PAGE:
What to expect during virtual Homecoming Week

Members of Western Kentucky University’s Alpha Gamma Delta sorority ride along the route of the homecoming parade on October 18th, 2019. Many of Western Kentucky University’s sorority and fraternity chapters contributed to the homecoming parade by creating their own floats for the event.

Debra Murray

Homecoming week usually consists of loud chants, colorful floats and a parade throughout the city. This year, however, things will look a lot different.

Many festivities such as the Homecoming Queen race will be held virtually this week leading up to Saturday’s game, which will have limited seating. Others, like the parade and Big Red’s Roar, won’t be happening at all. 

Instead, virtual activities will take their place. Some of the virtual events are a mask contest, a video competition and a social media spirit challenge. Throughout the week, different organizations and individuals can participate in homecoming by posting on social media and using the hashtags specified for each day.

One thing that has remained the same since years past is the homecoming banner contest, where each organization creates a banner to hang in DSU and be judged by the end of the week.

Charley Pride, the director of Student Activities, Organizations and Leadership at WKU, explained all of the differences of homecoming this year in comparison to the past.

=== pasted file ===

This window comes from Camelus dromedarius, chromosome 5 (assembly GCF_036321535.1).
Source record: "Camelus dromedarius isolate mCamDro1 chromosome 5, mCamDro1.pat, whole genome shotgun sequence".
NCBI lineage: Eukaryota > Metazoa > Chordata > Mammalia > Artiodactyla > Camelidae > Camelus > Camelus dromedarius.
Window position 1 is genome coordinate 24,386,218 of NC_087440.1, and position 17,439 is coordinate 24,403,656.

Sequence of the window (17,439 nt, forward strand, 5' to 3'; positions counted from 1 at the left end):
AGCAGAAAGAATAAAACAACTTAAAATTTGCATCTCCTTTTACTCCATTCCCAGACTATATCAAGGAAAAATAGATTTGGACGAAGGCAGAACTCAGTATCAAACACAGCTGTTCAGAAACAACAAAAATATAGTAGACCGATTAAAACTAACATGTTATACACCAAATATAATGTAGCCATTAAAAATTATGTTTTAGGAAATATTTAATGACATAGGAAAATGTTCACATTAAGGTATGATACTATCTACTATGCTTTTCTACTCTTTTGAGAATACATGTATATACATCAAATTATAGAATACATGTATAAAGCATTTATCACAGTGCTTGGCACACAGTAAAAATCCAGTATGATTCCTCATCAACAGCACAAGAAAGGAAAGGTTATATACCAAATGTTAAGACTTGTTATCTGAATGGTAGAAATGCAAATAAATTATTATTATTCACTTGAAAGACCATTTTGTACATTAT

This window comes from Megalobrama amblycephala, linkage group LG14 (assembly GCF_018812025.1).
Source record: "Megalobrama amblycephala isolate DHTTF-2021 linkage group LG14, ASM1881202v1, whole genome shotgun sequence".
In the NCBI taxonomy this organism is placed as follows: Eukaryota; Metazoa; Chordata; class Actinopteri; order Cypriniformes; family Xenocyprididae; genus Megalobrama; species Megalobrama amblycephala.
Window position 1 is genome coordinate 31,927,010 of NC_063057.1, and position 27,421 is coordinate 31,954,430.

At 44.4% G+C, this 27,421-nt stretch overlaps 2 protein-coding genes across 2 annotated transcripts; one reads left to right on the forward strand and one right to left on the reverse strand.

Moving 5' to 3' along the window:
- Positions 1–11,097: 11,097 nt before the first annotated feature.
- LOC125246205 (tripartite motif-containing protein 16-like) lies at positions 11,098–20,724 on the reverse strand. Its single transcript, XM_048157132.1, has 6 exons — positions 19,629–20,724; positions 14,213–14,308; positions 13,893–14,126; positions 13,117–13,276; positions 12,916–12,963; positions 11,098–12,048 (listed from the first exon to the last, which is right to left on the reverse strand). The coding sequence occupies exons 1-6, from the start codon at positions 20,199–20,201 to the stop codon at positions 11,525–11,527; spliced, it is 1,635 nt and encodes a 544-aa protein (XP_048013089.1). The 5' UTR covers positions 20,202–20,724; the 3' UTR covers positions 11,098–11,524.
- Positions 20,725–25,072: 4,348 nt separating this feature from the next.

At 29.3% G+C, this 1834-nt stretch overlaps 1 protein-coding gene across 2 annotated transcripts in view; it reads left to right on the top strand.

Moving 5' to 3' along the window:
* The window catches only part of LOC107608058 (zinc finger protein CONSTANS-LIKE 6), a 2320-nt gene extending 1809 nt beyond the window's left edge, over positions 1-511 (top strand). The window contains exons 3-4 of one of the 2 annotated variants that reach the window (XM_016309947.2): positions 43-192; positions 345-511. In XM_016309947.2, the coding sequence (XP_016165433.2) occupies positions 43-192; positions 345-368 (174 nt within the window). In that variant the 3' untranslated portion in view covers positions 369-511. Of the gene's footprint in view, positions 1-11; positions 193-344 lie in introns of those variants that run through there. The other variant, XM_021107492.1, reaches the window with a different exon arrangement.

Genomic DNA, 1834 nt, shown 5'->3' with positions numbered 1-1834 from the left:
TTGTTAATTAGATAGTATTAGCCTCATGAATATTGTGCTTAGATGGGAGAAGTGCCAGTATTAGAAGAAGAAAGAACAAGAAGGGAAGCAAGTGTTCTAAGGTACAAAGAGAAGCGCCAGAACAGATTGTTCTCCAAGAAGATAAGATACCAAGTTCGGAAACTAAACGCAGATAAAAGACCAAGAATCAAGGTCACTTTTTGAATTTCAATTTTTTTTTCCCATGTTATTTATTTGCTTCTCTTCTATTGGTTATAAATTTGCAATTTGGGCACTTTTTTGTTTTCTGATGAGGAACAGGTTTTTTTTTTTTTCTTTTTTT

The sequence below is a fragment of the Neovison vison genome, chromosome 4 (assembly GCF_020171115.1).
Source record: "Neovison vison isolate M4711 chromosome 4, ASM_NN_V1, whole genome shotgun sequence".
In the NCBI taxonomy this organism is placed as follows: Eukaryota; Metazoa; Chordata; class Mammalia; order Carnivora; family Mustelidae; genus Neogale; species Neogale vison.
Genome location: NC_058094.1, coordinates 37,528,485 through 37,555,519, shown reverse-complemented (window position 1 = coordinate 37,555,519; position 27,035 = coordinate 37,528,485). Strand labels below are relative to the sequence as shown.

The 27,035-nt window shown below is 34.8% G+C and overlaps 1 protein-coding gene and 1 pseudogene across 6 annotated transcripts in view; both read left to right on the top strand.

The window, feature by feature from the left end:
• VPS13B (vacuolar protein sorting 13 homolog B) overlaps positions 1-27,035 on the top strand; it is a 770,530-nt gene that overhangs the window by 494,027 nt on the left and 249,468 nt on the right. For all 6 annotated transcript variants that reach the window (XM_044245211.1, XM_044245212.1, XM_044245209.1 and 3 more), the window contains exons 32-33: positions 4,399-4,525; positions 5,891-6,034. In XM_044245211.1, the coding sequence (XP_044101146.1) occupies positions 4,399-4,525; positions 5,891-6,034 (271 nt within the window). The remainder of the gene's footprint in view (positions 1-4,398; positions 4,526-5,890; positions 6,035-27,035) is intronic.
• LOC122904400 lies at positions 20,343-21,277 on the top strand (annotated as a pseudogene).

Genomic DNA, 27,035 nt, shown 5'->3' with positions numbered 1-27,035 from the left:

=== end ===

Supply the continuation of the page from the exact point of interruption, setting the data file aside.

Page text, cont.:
“We’re not having any in-person events,” Pride said. “They will not be happening because that’s just too many people to try to get into one space. We’ve concentrated on trying to do something virtual. We’re doing the make your own mask competition and all the social media output.”

Pride said that even at the in-person events, such as the football game, people should know how to behave. This includes following social distance guidelines.

“It’s the same way as the first football game,” Pride said. “Only 5,000 people can go, which makes it a big switch, especially with the homecoming game.”

Mindy Johnson, the assistant director of Student Activities and Volunteerism, helps organize the race for homecoming queen. She said in-person events being canceled had an effect on the homecoming queen race as well.

“Just to hit on some of the high notes of what looks different for the queens is the parade is not happening, Big Red’s Roar is not happening,” Johnson said. “Those are two pretty big events for the campus in general, but for our queens, they had an opportunity to be recognized.”

While the week looks different for all of the homecoming queen candidates, they are still expected to be able to enjoy their experience.

“The women are still getting to know each other,” Johnson said. “They are still enjoying the week, even if it looks a little bit different this year.”

Debra Murray can be reached at [email protected] Follow her on Twitter @debramurrayy